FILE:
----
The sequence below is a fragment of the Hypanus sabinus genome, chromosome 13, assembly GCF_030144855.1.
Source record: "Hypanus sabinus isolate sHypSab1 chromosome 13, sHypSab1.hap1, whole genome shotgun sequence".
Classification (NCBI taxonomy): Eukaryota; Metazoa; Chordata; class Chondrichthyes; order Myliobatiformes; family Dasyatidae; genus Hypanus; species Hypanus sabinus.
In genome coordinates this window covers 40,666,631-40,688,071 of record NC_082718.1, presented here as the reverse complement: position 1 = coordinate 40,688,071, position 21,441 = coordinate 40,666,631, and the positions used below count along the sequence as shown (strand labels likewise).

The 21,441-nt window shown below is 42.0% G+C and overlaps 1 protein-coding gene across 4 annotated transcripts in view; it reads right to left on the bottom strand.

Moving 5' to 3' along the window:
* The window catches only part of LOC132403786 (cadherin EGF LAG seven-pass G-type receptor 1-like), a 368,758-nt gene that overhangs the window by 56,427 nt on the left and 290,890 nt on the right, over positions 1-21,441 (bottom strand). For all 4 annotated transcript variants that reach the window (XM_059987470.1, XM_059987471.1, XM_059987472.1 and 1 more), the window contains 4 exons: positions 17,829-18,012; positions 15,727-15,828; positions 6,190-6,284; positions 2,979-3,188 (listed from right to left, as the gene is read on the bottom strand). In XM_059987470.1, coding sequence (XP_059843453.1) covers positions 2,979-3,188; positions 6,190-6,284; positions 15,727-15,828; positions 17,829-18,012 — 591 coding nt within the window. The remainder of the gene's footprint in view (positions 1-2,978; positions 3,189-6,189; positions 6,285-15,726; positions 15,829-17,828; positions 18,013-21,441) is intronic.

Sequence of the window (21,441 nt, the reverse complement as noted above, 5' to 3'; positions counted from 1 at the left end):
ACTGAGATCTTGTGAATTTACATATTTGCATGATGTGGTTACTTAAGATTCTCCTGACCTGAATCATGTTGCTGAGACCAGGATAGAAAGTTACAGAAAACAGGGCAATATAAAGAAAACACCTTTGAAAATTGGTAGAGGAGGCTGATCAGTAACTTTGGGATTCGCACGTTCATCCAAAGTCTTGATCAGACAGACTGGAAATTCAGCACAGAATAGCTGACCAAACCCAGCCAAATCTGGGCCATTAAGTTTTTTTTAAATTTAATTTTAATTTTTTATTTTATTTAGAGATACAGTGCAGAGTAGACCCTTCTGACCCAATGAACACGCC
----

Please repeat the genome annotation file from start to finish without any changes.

The sequence below is a fragment of the Hypanus sabinus genome, chromosome 13, assembly GCF_030144855.1.
Source record: "Hypanus sabinus isolate sHypSab1 chromosome 13, sHypSab1.hap1, whole genome shotgun sequence".
Classification (NCBI taxonomy): Eukaryota; Metazoa; Chordata; class Chondrichthyes; order Myliobatiformes; family Dasyatidae; genus Hypanus; species Hypanus sabinus.
In genome coordinates this window covers 40,666,631-40,688,071 of record NC_082718.1, presented here as the reverse complement: position 1 = coordinate 40,688,071, position 21,441 = coordinate 40,666,631, and the positions used below count along the sequence as shown (strand labels likewise).

The 21,441-nt window shown below is 42.0% G+C and overlaps 1 protein-coding gene across 4 annotated transcripts in view; it reads right to left on the bottom strand.

Moving 5' to 3' along the window:
* The window catches only part of LOC132403786 (cadherin EGF LAG seven-pass G-type receptor 1-like), a 368,758-nt gene that overhangs the window by 56,427 nt on the left and 290,890 nt on the right, over positions 1-21,441 (bottom strand). For all 4 annotated transcript variants that reach the window (XM_059987470.1, XM_059987471.1, XM_059987472.1 and 1 more), the window contains 4 exons: positions 17,829-18,012; positions 15,727-15,828; positions 6,190-6,284; positions 2,979-3,188 (listed from right to left, as the gene is read on the bottom strand). In XM_059987470.1, coding sequence (XP_059843453.1) covers positions 2,979-3,188; positions 6,190-6,284; positions 15,727-15,828; positions 17,829-18,012 — 591 coding nt within the window. The remainder of the gene's footprint in view (positions 1-2,978; positions 3,189-6,189; positions 6,285-15,726; positions 15,829-17,828; positions 18,013-21,441) is intronic.

Sequence of the window (21,441 nt, the reverse complement as noted above, 5' to 3'; positions counted from 1 at the left end):
ACTGAGATCTTGTGAATTTACATATTTGCATGATGTGGTTACTTAAGATTCTCCTGACCTGAATCATGTTGCTGAGACCAGGATAGAAAGTTACAGAAAACAGGGCAATATAAAGAAAACACCTTTGAAAATTGGTAGAGGAGGCTGATCAGTAACTTTGGGATTCGCACGTTCATCCAAAGTCTTGATCAGACAGACTGGAAATTCAGCACAGAATAGCTGACCAAACCCAGCCAAATCTGGGCCATTAAGTTTTTTTTAAATTTAATTTTAATTTTTTATTTTATTTAGAGATACAGTGCAGAGTAGACCCTTCTGACCCAATGAACACGCC